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rhumb line[′rəm ‚līn]
a line on a sphere or other surface of rotation that cuts across all meridians at a constant angle K (see Figure 1). The rhumb line and orthodrome (great circle) on a sphere were introduced and studied in 1624 by W. Snell. On a sphere and oblate ellipsoid of rotation where K = 0° and K = 180°, a rhumb line coincides with a meridian; where K = ±90°, it coincides with a geographic parallel. In other cases it has the shape of a spiral: making an infinite number of convolutions on the surface, it comes infinitely close to the poles. On maps using the Mercator projection all rhumb lines are shown by straight lines.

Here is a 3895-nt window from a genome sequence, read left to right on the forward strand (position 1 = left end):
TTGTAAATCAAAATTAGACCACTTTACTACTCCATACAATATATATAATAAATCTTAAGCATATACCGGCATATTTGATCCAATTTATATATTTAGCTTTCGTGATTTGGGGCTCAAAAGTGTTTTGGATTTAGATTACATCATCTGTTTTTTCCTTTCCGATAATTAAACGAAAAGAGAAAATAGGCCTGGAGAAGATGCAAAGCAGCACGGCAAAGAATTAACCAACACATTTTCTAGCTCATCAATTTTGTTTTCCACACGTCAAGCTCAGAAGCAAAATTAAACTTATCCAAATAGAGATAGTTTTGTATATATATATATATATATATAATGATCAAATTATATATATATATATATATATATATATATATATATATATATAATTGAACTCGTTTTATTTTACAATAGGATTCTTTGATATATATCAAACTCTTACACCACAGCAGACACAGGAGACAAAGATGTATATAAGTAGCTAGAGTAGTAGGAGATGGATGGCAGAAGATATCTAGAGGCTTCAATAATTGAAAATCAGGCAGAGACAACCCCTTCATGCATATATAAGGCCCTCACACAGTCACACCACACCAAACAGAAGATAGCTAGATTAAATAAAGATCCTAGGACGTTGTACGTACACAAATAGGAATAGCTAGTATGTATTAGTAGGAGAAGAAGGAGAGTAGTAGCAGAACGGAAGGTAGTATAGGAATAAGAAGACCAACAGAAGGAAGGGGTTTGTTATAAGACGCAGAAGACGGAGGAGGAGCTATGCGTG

The rhumb line is used extensively in maritime and air navigation, where the angle K is treated as the true course of the ship or aircraft. The use of a rhumb line instead of a great circle, which is the shortest distance between two points on a sphere, is determined by practical convenience in controlling a ship or aircraft, even though the route is longer in this case. Where K≡ 0° (or 180°) the difference in lengths of a rhumb line and a great circle that connect two given points is proportional to the distance between the points and the distance from the equator. Rhumb lines are sometimes used in spheroidal geodesy. The isogonal trajectories of a given family of curves on random surfaces are a very generalized form of the rhumb line.
REFERENCEKavraiskii, V. V. Izbr. trudy, vol. 2, fasc. 2. [Moscow] 1959.
G. A. MESHCHERIAKOV